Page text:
Typhoon Alice (1979)
Category 3 (Saffir–Simpson scale)
Alice Jan 7 1979 0433Z
Formed December 31, 1978
Dissipated January 14, 1979
Highest winds 1-minute sustained: 205 km/h (125 mph)
Lowest pressure 930 hPa (mbar); 27.46 inHg
Fatalities 0
Damage Extensive
Areas affected Marshall Islands
Part of the 1979 Pacific typhoon season

Typhoon Alice was the first named storm of the 1979 Pacific typhoon season, as well as the first typhoon of the season. Alice caused extensive damage in the Marshall Islands, which caused the storm's name to be retired. The storm originally formed on December 31, 1978, but is labelled as "197901" on JMA's official database. Alice reached peak intensity on January 8, before dissipating on January 14, 1979. Alice was one of the southernmost forming tropical cyclones on record, forming at 2.5 degrees N.[1]

Meteorological history

Alice 1979 track

Map plotting the track and intensity of the storm, according to the Saffir–Simpson scale.

Typhoon Alice, the first tropical cyclone of the 1979 season, was actually first sighted as a tropical disturbance on the 27th of December 1978. Being over the Gilbert Islands quite close to the equator, the potential for development was considered poor. A tropical cyclone formation alert was issued at 0300Z 1 January 1979 when satellite data showed the disturbance progressively increasing in organization. Soon after, the suspect area accelerated northwest to higher latitudes where development conditions were more favorable, and by January 1 at 1800Z, Tropical Storm Alice was named. Post-analysis showed that the tropical depression stage began on January 1 at low latitudes, contrary to the general rule that cyclones do not form close to the equator.

Although a climatologically unfavored period for western North Pacific tropical cyclone development, the fact that Alice did form supports the non-existence of a definitive “typhoon season” for WESTPAC; tropical cyclones are possible anytime of the year. The greatest forecasting difficulties and concomitant large forecast errors occurred during Alice’s formative and dissipating stages. Double intensification also contributed to Alice’s notoriety. Early in her lifetime, Alice meandered through the Marshall Islands as if determined to visit each island.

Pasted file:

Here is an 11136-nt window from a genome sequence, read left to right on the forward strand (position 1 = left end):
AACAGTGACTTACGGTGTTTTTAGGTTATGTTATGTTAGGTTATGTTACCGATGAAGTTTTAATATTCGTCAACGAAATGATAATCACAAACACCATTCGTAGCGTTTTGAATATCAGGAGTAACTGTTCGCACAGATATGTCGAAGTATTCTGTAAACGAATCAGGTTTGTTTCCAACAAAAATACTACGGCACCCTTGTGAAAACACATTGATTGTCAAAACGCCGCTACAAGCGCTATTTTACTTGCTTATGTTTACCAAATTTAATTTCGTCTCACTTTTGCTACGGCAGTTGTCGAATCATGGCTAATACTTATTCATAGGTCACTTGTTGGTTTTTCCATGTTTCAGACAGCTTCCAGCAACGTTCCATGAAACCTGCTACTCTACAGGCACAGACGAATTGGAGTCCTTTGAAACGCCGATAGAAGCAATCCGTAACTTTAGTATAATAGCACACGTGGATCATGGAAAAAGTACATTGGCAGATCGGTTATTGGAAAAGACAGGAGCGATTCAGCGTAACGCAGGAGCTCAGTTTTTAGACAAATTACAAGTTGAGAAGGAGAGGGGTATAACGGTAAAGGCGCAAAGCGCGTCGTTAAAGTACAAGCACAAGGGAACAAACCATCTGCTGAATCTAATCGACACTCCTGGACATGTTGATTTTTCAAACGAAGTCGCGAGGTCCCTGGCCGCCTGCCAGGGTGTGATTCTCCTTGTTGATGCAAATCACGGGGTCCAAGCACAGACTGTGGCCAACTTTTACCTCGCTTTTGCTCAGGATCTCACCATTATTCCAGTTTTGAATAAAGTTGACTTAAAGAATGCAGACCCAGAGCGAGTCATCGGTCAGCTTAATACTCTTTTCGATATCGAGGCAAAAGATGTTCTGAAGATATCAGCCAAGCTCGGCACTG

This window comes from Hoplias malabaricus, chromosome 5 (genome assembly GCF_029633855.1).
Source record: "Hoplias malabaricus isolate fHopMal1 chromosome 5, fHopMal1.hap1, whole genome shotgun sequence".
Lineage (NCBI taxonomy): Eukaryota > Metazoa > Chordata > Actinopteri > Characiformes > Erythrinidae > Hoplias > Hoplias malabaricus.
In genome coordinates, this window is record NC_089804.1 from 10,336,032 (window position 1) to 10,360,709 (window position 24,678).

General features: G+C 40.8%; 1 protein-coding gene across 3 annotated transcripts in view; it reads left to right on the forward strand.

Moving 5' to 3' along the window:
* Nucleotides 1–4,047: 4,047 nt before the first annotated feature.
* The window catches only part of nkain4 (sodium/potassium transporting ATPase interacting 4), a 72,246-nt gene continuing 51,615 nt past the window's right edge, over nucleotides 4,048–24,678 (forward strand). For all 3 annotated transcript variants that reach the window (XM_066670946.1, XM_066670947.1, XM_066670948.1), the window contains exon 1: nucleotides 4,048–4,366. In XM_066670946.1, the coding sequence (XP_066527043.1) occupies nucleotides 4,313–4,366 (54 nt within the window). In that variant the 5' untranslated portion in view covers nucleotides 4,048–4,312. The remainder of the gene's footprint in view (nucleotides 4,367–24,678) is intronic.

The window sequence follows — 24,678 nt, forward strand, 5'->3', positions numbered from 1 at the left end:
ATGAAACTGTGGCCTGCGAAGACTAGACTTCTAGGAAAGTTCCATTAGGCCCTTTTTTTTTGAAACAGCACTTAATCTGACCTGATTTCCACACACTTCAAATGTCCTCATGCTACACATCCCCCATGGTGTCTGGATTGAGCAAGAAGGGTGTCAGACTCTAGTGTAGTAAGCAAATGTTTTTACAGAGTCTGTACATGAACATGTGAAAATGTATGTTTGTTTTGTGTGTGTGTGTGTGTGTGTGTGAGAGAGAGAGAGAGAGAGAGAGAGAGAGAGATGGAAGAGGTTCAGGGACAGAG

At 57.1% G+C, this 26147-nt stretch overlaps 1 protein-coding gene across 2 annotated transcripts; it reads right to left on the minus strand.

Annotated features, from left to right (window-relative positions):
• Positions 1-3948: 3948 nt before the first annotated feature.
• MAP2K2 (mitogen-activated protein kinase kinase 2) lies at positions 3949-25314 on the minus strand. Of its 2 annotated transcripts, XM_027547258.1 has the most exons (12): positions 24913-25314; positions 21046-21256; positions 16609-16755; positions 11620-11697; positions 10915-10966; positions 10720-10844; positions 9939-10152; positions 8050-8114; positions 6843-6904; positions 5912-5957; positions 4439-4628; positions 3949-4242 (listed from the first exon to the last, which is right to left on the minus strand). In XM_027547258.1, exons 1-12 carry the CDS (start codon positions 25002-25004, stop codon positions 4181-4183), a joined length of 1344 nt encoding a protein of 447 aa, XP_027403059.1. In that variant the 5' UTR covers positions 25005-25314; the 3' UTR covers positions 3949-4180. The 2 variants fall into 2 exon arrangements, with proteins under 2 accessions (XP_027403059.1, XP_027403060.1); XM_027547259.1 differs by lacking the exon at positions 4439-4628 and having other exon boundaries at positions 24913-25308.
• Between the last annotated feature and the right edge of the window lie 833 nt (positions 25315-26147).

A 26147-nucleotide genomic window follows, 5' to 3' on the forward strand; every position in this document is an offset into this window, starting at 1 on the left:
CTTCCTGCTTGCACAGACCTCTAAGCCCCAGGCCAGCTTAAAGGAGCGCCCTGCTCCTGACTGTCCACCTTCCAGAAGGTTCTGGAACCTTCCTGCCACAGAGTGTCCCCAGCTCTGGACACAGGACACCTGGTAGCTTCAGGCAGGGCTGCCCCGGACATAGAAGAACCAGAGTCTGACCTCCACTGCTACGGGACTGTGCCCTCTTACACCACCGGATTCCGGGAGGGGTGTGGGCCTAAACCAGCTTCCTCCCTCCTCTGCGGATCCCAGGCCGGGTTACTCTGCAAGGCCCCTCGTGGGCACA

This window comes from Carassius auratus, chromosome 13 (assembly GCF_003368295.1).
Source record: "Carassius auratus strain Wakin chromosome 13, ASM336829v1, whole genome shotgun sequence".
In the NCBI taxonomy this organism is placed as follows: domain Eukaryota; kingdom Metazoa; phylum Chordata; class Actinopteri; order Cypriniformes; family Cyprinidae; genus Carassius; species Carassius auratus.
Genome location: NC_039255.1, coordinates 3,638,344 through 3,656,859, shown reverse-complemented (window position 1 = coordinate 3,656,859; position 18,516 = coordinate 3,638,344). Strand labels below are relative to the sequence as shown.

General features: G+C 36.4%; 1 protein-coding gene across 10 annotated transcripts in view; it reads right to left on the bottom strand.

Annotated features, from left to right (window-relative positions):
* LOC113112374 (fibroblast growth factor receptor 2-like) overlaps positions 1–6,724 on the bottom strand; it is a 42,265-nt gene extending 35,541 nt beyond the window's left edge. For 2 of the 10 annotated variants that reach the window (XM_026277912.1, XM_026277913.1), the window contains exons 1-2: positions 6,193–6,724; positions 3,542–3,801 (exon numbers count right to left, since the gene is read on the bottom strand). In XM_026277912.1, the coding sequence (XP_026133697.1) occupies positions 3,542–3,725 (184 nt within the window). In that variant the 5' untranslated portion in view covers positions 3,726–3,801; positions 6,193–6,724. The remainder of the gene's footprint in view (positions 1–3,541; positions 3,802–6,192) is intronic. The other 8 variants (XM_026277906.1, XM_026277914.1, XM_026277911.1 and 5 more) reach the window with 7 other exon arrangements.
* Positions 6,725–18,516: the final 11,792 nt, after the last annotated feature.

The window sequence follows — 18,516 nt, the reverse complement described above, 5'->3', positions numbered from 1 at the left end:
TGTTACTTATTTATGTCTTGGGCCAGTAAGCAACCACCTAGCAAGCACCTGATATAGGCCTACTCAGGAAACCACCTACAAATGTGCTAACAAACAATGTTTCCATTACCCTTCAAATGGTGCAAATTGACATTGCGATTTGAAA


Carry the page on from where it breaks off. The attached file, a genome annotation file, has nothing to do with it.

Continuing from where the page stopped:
A satellite reconnaissance fix at 2133Z on January 2 showed Alice had moved northeastward when forecast to continue northwestward. Being a fix on a poorly defined satellite image, it was not taken verbatim; northwest movement continued to be forecast. An aircraft reconnaissance fix at 0053Z on January 3 confirmed the earlier satellite fix as did a follow on the January 3 aircraft fix. Post analysis revealed that a mid-latitude, shortwave trough passed north of Alice during this time period. The trough extended deep enough into the tropics to weaken the midtropospheric ridge. This weakness permitted a southward intrusion of mid-latitude westerlies into Alice’s vicinity, temporarily steering her northeastward. As the shortwave trough continued eastward, the subtropical ridge quickly reestablished itself north of Alice producing strong easterly steering flow, temporarily accelerating the system from 4 to 10 kt (8 to 19 km/hr) toward the northwest when continued northeast movement was forecast. During this time, decision makers on Enewetak (also within the Marshall Islands), noting the low forecast confidence stated on prognostic reasoning messages, kept a condition of readiness which paid off.